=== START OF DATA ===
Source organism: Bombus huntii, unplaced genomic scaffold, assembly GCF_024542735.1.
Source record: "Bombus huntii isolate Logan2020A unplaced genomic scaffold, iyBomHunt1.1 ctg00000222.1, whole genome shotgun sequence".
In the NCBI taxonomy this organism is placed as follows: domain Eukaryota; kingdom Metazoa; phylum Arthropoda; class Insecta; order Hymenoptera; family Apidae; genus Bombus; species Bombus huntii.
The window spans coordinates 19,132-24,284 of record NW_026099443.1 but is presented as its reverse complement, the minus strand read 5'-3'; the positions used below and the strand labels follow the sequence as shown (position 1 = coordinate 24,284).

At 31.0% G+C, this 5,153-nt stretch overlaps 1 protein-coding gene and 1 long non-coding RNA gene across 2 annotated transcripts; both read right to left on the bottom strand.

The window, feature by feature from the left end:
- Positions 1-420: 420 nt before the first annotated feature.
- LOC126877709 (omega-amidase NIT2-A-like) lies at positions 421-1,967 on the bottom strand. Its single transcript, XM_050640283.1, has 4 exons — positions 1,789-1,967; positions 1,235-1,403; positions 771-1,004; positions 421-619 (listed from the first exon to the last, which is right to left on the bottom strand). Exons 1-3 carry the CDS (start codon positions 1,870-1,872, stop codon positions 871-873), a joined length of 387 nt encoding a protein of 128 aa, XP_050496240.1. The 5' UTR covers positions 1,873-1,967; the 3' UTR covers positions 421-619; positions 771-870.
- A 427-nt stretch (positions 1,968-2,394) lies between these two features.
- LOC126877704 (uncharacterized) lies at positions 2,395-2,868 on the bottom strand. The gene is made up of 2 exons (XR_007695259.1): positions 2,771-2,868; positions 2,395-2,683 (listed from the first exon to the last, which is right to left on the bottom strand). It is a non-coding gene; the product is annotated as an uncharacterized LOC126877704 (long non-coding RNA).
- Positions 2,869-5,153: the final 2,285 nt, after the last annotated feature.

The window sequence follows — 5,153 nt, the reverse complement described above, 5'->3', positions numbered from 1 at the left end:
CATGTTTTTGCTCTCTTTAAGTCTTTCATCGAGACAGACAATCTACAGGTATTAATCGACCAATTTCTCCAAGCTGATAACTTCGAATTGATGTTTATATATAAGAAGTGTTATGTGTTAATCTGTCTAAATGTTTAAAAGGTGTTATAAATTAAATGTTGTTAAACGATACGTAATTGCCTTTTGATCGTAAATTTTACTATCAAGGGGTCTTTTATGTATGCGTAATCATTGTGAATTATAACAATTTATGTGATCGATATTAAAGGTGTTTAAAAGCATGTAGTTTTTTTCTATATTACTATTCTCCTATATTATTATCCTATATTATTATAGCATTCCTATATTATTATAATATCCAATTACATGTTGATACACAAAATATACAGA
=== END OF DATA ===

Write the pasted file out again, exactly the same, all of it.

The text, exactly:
Source organism: Bombus huntii, unplaced genomic scaffold, assembly GCF_024542735.1.
Source record: "Bombus huntii isolate Logan2020A unplaced genomic scaffold, iyBomHunt1.1 ctg00000222.1, whole genome shotgun sequence".
In the NCBI taxonomy this organism is placed as follows: domain Eukaryota; kingdom Metazoa; phylum Arthropoda; class Insecta; order Hymenoptera; family Apidae; genus Bombus; species Bombus huntii.
The window spans coordinates 19,132-24,284 of record NW_026099443.1 but is presented as its reverse complement, the minus strand read 5'-3'; the positions used below and the strand labels follow the sequence as shown (position 1 = coordinate 24,284).

At 31.0% G+C, this 5,153-nt stretch overlaps 1 protein-coding gene and 1 long non-coding RNA gene across 2 annotated transcripts; both read right to left on the bottom strand.

The window, feature by feature from the left end:
- Positions 1-420: 420 nt before the first annotated feature.
- LOC126877709 (omega-amidase NIT2-A-like) lies at positions 421-1,967 on the bottom strand. Its single transcript, XM_050640283.1, has 4 exons — positions 1,789-1,967; positions 1,235-1,403; positions 771-1,004; positions 421-619 (listed from the first exon to the last, which is right to left on the bottom strand). Exons 1-3 carry the CDS (start codon positions 1,870-1,872, stop codon positions 871-873), a joined length of 387 nt encoding a protein of 128 aa, XP_050496240.1. The 5' UTR covers positions 1,873-1,967; the 3' UTR covers positions 421-619; positions 771-870.
- A 427-nt stretch (positions 1,968-2,394) lies between these two features.
- LOC126877704 (uncharacterized) lies at positions 2,395-2,868 on the bottom strand. The gene is made up of 2 exons (XR_007695259.1): positions 2,771-2,868; positions 2,395-2,683 (listed from the first exon to the last, which is right to left on the bottom strand). It is a non-coding gene; the product is annotated as an uncharacterized LOC126877704 (long non-coding RNA).
- Positions 2,869-5,153: the final 2,285 nt, after the last annotated feature.

The window sequence follows — 5,153 nt, the reverse complement described above, 5'->3', positions numbered from 1 at the left end:
CATGTTTTTGCTCTCTTTAAGTCTTTCATCGAGACAGACAATCTACAGGTATTAATCGACCAATTTCTCCAAGCTGATAACTTCGAATTGATGTTTATATATAAGAAGTGTTATGTGTTAATCTGTCTAAATGTTTAAAAGGTGTTATAAATTAAATGTTGTTAAACGATACGTAATTGCCTTTTGATCGTAAATTTTACTATCAAGGGGTCTTTTATGTATGCGTAATCATTGTGAATTATAACAATTTATGTGATCGATATTAAAGGTGTTTAAAAGCATGTAGTTTTTTTCTATATTACTATTCTCCTATATTATTATCCTATATTATTATAGCATTCCTATATTATTATAATATCCAATTACATGTTGATACACAAAATATACAGA